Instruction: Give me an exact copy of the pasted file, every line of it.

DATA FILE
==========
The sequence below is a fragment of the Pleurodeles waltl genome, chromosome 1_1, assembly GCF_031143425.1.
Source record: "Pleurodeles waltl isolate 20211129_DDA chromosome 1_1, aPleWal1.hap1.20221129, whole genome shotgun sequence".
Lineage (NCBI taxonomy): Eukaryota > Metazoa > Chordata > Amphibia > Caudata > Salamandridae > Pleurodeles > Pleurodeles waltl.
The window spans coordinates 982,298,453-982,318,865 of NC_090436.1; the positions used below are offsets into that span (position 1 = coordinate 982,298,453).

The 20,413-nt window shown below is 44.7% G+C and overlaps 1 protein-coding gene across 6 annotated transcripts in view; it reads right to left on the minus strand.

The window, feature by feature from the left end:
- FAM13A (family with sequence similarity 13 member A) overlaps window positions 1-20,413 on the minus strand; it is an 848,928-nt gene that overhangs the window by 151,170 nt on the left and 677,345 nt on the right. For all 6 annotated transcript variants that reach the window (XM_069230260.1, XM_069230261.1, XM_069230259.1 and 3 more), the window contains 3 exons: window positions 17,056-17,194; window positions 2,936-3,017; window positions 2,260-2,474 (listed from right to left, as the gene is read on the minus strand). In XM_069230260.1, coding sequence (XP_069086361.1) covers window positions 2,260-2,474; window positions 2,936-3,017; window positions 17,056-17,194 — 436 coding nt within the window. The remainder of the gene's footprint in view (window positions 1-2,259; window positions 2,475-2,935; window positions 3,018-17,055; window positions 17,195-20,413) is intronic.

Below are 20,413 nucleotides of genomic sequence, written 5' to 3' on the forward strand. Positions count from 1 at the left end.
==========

The sequence below is a fragment of the Pleurodeles waltl genome, chromosome 1_1, assembly GCF_031143425.1.
Source record: "Pleurodeles waltl isolate 20211129_DDA chromosome 1_1, aPleWal1.hap1.20221129, whole genome shotgun sequence".
Lineage (NCBI taxonomy): Eukaryota > Metazoa > Chordata > Amphibia > Caudata > Salamandridae > Pleurodeles > Pleurodeles waltl.
The window spans coordinates 982,298,453-982,318,865 of NC_090436.1; the positions used below are offsets into that span (position 1 = coordinate 982,298,453).

The 20,413-nt window shown below is 44.7% G+C and overlaps 1 protein-coding gene across 6 annotated transcripts in view; it reads right to left on the minus strand.

The window, feature by feature from the left end:
- FAM13A (family with sequence similarity 13 member A) overlaps window positions 1-20,413 on the minus strand; it is an 848,928-nt gene that overhangs the window by 151,170 nt on the left and 677,345 nt on the right. For all 6 annotated transcript variants that reach the window (XM_069230260.1, XM_069230261.1, XM_069230259.1 and 3 more), the window contains 3 exons: window positions 17,056-17,194; window positions 2,936-3,017; window positions 2,260-2,474 (listed from right to left, as the gene is read on the minus strand). In XM_069230260.1, coding sequence (XP_069086361.1) covers window positions 2,260-2,474; window positions 2,936-3,017; window positions 17,056-17,194 — 436 coding nt within the window. The remainder of the gene's footprint in view (window positions 1-2,259; window positions 2,475-2,935; window positions 3,018-17,055; window positions 17,195-20,413) is intronic.

Below are 20,413 nucleotides of genomic sequence, written 5' to 3' on the forward strand. Positions count from 1 at the left end.